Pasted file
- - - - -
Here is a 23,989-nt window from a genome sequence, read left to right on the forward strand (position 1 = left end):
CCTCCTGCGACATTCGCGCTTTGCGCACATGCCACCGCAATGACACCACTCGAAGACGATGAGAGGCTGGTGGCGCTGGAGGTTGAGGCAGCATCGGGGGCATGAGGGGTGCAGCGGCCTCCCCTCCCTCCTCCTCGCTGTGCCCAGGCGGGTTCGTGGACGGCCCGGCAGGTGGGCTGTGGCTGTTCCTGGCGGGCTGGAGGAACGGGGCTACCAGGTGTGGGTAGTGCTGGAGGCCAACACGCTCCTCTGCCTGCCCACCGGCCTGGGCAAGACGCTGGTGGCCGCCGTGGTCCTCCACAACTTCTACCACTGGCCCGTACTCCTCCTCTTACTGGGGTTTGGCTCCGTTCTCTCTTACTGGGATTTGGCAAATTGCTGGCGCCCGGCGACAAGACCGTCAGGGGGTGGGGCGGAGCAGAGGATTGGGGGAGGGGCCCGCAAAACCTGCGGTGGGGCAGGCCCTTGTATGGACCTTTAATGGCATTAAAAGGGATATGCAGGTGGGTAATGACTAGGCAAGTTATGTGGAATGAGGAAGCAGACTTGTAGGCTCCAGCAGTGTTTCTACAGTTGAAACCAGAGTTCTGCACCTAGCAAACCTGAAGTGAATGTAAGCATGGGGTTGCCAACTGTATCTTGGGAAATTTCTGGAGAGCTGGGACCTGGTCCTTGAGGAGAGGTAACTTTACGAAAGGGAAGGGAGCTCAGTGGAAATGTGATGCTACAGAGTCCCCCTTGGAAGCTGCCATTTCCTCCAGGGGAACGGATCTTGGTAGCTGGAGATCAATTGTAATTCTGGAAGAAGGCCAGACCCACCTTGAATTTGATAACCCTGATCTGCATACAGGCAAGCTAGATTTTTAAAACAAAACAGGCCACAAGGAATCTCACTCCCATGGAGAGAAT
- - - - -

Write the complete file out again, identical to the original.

Here is a 23,989-nt window from a genome sequence, read left to right on the forward strand (position 1 = left end):
CCTCCTGCGACATTCGCGCTTTGCGCACATGCCACCGCAATGACACCACTCGAAGACGATGAGAGGCTGGTGGCGCTGGAGGTTGAGGCAGCATCGGGGGCATGAGGGGTGCAGCGGCCTCCCCTCCCTCCTCCTCGCTGTGCCCAGGCGGGTTCGTGGACGGCCCGGCAGGTGGGCTGTGGCTGTTCCTGGCGGGCTGGAGGAACGGGGCTACCAGGTGTGGGTAGTGCTGGAGGCCAACACGCTCCTCTGCCTGCCCACCGGCCTGGGCAAGACGCTGGTGGCCGCCGTGGTCCTCCACAACTTCTACCACTGGCCCGTACTCCTCCTCTTACTGGGGTTTGGCTCCGTTCTCTCTTACTGGGATTTGGCAAATTGCTGGCGCCCGGCGACAAGACCGTCAGGGGGTGGGGCGGAGCAGAGGATTGGGGGAGGGGCCCGCAAAACCTGCGGTGGGGCAGGCCCTTGTATGGACCTTTAATGGCATTAAAAGGGATATGCAGGTGGGTAATGACTAGGCAAGTTATGTGGAATGAGGAAGCAGACTTGTAGGCTCCAGCAGTGTTTCTACAGTTGAAACCAGAGTTCTGCACCTAGCAAACCTGAAGTGAATGTAAGCATGGGGTTGCCAACTGTATCTTGGGAAATTTCTGGAGAGCTGGGACCTGGTCCTTGAGGAGAGGTAACTTTACGAAAGGGAAGGGAGCTCAGTGGAAATGTGATGCTACAGAGTCCCCCTTGGAAGCTGCCATTTCCTCCAGGGGAACGGATCTTGGTAGCTGGAGATCAATTGTAATTCTGGAAGAAGGCCAGACCCACCTTGAATTTGATAACCCTGATCTGCATACAGGCAAGCTAGATTTTTAAAACAAAACAGGCCACAAGGAATCTCACTCCCATGGAGAGAAT